Do you want a 2013 five-year Farm Bill or not? Or are you just as happy to let Congress gnaw away at USDA’s budget to draw down the deficit while you and your customers/suppliers live under the extended 2008 bill?
The assault on ag began this week when Senate Majority Leader Harry Reid (D, NV) unveiled his party’s plan to avoid most of the fiscal pain of the $85-billion in 2013 federal budget cuts brought on sequestration and set to begin March 1. His $110-billion plan is pretty much evenly divided between spending cuts and tax increases. The new taxes shouldn’t bother you unless you make $1-2 million a year. The “spending cuts” portion of the plan is simple: First you cut $27.5 billion out of defense spending, not such a tough thing given the enormity of the defense budget. Then you cut $27.5 billion out of USDA’s budget by killing all direct farm program payments beginning in 2014.
Now the sequestration pain of the entire federal government is being borne by defense and agriculture. Most argue both the House and Senate Agriculture Committees were pretty much going to kill direct payments anyway, so no big deal. Senate committee Chair Debbie Stabenow (D, MI) says including cuts in farm program payments in the sequester package eliminates the need for her panel to try and massage old programs to change them into new programs. House ag panel Chair Frank Lucas (R, OK) disagrees; he called the Reid plan an “attack on rural America,” and says killing direct farm payments – a 53% reduction in USDA’s checkbook – just made his job writing a 2013 Farm Bill that much tougher.
The Reid plan, however, also represents the priority or lack thereof on getting a Farm Bill done this year. Just this week I heard some of the best minds on ag programs/policy in this town state for the record they wouldn’t be surprised if no Farm Bill is enacted this year. Why? Congress doesn’t care about the Farm Bill.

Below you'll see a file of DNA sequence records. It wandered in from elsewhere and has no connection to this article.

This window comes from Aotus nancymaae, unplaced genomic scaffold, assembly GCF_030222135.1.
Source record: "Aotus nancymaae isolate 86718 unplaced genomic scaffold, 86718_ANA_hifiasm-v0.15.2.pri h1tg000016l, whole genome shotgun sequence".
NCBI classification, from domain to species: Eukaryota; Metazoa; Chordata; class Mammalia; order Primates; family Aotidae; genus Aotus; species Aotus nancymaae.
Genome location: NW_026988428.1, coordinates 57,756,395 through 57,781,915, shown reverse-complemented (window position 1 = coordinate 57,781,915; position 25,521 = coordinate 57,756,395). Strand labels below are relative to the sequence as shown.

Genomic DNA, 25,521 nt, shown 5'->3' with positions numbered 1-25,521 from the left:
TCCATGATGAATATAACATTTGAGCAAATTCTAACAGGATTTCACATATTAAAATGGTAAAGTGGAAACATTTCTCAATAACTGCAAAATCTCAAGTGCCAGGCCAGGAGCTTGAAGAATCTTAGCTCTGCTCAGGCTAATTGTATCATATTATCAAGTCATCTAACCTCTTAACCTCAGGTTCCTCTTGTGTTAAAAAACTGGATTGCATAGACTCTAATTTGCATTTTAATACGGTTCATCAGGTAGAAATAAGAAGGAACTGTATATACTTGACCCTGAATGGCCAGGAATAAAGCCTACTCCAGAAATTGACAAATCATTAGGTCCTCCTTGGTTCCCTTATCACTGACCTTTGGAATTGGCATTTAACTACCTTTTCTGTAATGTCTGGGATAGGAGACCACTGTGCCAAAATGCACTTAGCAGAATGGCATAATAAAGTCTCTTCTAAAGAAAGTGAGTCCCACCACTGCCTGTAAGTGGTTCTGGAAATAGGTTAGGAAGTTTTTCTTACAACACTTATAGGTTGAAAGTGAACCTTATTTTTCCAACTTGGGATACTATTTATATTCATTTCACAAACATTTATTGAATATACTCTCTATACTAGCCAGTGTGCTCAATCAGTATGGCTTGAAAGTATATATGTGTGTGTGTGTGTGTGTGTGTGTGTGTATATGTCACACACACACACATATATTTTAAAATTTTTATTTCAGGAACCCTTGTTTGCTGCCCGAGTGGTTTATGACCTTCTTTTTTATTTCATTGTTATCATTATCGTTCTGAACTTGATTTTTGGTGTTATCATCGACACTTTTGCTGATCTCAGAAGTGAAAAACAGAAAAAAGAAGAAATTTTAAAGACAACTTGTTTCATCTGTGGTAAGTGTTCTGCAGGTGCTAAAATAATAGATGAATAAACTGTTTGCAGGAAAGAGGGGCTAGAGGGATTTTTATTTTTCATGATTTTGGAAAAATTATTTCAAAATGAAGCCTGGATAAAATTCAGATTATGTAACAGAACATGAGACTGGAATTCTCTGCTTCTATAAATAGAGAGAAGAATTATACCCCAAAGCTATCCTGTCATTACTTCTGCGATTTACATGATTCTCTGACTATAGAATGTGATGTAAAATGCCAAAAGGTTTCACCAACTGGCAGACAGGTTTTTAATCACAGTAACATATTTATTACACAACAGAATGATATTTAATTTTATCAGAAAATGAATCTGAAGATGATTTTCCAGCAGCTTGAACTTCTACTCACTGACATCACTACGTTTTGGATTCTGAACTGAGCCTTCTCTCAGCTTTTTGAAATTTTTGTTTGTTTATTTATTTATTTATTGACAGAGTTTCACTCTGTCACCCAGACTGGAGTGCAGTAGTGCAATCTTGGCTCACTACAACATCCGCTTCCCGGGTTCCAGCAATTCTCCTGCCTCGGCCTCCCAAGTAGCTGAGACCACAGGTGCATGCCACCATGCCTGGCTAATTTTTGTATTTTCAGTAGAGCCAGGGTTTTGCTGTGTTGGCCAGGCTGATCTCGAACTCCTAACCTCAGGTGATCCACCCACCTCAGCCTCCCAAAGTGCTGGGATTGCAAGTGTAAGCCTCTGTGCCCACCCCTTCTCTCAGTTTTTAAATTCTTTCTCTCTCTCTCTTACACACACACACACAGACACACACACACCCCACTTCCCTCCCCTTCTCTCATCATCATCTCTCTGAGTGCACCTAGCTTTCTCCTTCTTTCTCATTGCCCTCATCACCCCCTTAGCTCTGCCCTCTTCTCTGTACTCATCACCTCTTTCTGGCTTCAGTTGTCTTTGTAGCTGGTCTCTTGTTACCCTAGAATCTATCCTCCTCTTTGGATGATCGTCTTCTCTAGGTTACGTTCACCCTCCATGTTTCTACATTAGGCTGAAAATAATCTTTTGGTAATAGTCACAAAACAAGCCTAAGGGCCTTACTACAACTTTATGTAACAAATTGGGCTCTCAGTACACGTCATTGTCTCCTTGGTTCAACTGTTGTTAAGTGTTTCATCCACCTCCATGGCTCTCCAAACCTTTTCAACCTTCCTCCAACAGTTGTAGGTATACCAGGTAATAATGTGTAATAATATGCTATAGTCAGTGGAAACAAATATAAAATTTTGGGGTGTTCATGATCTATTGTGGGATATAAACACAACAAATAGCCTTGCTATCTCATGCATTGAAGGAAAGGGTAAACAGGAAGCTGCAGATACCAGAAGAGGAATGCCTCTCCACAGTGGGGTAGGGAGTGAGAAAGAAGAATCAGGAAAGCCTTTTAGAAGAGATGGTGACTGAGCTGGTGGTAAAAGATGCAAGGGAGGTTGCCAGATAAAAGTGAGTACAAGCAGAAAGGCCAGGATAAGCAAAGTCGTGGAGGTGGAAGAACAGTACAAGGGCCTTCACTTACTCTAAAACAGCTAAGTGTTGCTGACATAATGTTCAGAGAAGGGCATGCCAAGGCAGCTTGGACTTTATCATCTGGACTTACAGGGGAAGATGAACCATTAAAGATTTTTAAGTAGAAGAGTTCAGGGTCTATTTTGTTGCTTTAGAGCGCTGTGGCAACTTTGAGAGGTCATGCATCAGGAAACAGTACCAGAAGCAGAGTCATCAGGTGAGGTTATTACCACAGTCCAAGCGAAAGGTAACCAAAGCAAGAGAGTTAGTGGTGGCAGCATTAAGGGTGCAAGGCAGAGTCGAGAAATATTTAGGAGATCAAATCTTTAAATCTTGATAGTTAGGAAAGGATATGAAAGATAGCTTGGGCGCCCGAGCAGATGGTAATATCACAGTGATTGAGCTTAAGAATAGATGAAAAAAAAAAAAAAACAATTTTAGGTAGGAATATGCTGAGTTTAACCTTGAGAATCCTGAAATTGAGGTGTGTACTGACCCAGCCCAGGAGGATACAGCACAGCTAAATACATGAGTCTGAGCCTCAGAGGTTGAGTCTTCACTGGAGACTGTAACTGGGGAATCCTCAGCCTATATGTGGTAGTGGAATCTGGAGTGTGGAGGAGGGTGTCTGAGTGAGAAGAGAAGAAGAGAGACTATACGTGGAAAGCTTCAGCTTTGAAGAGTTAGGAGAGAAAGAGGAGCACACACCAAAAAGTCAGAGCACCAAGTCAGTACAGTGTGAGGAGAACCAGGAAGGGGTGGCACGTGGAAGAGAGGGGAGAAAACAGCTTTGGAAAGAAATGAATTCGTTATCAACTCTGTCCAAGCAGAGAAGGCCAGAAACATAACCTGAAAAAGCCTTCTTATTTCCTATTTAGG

The reason Congress doesn’t care is there is no demand from farmers, researchers, biofuel refiners, specialty crop folks or the even the organic gang — beneficiaries of various farm programs – to enact a Farm Bill. There’s no countryside drumbeat among ag groups, no screaming to the media about the lack of a Farm Bill and economic pain in the heartland. The traditional grassroots demand for a comprehensive Farm Bill is eerily lacking this year.
Maybe you’re making a lot of money leasing/selling farm land for oil sand exploration or maybe you’re worried about the tax consequences of all that ethanol/biodiesel you’re refining. Maybe your income from record exports is embarrassingly high. Seriously, until agriculture gets noisy, Congress will sit on its thumbs. There are a lot of budget/spending/sequestration pressures and influences – along with their attendant political machinations – but unless those who live and die by the income safety net and other USDA programs demand their programs be treated with the appropriate priority and efficiency, USDA’s budget remains a deep pot of federal dollars from which budget hawks can draw to pay for other “stuff” considered important by its constituents.
Fundamentally, legislation gets done because the direct beneficiaries want the programs and they’re not shy about making their desires known. This is called oiling the squeaky wheel. Time to let your House and Senate members know if you really want a 2013 Farm Bill or not.